Safety and efficacy of drug-eluting stents in women: a patient-level pooled analysis of randomised trials

GG Stefanini, U Baber, S Windecker, MC Morice, S Sartori, MB Leon, GW Stone, PWJC (Patrick) Serruys, W Wijns, G Weisz, E Camenzind, PG Steg, PC Smits, D Kandzari, C von Birgelen, S Galatius, RV Jeger, T Kimura, GW Mikhail, D ItchhaporiaL Mehta, R Ortega, HS Kim, M (Marco) Valgimigli, A Kastrati, A Chieffo, R Mehran

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Background The safety and efficacy of drug-eluting stents (DES) in the treatment of coronary artery disease have been assessed in several randomised trials. However, none of these trials were powered to assess the safety and efficacy of DES in women because only a small proportion of recruited participants were women. We therefore investigated the safety and efficacy of DES in female patients during long-term follow-up. Methods We pooled patient-level data for female participants from 26 randomised trials of DES and analysed outcomes according to stent type (bare-metal stents, early-generation DES, and newer-generation DES). The primary safety endpoint was a composite of death or myocardial infarction. The secondary safety endpoint was definite or probable stent thrombosis. The primary efficacy endpoint was target-lesion revascularisation. Analysis was by intention to treat. Findings Of 43 904 patients recruited in 26 trials of DES, 11 557 (26.3%) were women (mean age 67.1 years [SD 10.6]). 1108 (9.6%) women received bare-metal stents, 4171 (36.1%) early-generation DES, and 6278 (54.3%) newer-generation DES. At 3 years, estimated cumulative incidence of the composite of death or myocardial infarction occurred in 132 (12.8%) women in the bare-metal stent group, 421 (10.9%) in the early-generation DES group, and 496 (9.2%) in the newer-generation DES group (p=0.001). Interpretation The use of DES in women is more effective and safe than is use of bare-metal stents during long-term follow-up. Newer-generation DES are associated with an improved safety profile compared with early-generation DES, and should therefore be thought of as the standard of care for percutaneous coronary revascularisation in women.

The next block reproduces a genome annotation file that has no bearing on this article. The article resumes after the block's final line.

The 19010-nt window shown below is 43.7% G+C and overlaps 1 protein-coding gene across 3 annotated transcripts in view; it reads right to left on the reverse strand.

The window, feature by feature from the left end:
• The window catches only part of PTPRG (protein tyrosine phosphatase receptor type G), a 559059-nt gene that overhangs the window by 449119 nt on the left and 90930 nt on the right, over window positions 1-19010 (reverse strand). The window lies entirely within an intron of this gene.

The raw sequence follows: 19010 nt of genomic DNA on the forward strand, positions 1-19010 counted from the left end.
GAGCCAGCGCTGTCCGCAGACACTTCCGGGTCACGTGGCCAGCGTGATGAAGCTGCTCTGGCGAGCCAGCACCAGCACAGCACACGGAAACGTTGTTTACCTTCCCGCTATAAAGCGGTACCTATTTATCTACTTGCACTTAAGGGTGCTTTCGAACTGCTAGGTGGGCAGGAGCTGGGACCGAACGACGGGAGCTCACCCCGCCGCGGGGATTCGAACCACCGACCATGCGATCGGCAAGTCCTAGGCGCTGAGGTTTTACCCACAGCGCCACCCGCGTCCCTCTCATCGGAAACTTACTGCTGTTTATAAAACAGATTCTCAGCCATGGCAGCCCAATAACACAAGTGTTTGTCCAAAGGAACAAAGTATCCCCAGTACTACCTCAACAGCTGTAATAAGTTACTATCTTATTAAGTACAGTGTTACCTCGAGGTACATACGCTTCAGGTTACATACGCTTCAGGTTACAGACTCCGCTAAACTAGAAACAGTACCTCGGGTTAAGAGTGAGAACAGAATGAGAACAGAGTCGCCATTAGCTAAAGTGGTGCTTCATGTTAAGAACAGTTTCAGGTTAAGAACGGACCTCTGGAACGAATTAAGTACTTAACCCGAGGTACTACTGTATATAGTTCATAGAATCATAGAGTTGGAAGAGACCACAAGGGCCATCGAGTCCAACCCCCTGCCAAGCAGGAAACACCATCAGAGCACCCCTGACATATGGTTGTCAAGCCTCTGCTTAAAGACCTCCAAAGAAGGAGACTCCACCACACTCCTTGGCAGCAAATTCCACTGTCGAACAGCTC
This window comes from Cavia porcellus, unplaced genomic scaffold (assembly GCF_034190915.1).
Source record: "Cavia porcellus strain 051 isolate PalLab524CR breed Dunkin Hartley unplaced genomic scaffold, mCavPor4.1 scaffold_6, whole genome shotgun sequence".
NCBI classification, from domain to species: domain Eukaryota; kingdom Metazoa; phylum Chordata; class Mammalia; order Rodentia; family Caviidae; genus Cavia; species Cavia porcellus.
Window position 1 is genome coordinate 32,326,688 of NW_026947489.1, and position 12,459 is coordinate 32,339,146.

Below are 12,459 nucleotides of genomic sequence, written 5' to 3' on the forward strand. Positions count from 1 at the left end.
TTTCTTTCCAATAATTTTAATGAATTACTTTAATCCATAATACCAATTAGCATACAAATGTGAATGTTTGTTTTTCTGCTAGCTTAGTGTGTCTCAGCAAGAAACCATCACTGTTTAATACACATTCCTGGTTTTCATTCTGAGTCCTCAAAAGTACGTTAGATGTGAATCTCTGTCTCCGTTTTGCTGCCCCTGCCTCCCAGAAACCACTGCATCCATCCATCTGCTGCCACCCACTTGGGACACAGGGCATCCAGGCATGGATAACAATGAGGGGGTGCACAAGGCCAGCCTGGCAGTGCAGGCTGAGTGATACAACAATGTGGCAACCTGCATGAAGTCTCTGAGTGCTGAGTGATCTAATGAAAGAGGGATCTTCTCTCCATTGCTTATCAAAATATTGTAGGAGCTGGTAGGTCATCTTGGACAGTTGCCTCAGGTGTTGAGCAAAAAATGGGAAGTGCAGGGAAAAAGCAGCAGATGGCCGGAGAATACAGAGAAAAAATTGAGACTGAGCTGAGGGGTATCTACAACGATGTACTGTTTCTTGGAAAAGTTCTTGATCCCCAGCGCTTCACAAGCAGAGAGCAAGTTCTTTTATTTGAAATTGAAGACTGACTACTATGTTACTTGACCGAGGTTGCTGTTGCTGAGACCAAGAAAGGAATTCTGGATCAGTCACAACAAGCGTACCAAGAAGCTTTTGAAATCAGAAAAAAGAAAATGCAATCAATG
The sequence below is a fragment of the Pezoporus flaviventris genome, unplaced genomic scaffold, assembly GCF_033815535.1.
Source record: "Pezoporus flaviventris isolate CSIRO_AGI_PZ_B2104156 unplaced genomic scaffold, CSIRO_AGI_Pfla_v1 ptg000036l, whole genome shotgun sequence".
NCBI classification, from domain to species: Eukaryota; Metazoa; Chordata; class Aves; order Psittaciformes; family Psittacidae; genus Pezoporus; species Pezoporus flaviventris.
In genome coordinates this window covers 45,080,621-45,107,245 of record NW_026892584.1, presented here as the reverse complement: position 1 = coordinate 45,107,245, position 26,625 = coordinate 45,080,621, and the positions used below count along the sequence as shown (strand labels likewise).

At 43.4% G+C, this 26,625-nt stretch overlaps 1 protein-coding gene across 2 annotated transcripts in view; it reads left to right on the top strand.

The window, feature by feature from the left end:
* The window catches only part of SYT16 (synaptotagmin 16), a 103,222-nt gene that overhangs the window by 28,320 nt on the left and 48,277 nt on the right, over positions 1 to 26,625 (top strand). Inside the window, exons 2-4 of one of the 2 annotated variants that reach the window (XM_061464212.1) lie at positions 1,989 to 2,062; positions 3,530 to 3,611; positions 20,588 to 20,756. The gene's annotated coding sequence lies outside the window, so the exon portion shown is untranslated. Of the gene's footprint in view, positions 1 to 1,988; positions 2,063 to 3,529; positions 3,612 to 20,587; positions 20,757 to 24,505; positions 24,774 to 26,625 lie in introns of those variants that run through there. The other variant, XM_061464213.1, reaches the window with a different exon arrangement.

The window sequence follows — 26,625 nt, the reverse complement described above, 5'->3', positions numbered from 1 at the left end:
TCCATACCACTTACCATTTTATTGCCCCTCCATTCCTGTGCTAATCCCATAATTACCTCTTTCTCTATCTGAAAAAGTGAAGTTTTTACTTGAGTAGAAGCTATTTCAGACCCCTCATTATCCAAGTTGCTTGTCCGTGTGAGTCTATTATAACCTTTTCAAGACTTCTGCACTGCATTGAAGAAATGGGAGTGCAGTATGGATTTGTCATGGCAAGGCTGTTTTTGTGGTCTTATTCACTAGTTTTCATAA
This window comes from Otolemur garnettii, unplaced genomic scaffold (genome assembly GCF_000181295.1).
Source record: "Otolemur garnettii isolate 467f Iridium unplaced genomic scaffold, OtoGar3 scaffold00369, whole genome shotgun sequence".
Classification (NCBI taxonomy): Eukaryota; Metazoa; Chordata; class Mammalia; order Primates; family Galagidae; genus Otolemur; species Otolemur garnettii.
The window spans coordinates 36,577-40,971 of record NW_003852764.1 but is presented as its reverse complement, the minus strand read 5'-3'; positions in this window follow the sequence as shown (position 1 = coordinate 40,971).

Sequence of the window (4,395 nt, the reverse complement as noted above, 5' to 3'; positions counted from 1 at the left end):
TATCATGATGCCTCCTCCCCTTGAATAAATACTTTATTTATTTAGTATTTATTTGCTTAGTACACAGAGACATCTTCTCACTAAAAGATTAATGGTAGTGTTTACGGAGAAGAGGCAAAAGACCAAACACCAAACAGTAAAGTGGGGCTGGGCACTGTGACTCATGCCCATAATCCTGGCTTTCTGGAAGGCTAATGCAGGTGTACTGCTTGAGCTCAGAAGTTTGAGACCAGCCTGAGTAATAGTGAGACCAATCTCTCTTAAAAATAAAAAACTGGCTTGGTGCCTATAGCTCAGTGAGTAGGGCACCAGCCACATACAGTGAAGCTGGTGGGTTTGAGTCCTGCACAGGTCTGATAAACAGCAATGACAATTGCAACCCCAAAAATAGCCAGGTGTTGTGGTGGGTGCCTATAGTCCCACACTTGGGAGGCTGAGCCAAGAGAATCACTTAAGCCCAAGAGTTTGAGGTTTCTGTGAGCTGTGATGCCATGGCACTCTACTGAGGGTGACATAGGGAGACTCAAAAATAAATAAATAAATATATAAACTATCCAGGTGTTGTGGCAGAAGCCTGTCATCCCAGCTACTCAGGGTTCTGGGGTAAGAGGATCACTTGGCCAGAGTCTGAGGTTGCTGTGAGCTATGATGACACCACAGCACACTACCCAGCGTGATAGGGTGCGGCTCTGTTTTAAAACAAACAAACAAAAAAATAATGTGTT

Original languageUndefined/Unknown
Pages (from-to)1879-1888
Number of pages10
JournalLancet (UK)
Issue number9908
Publication statusPublished - 2013

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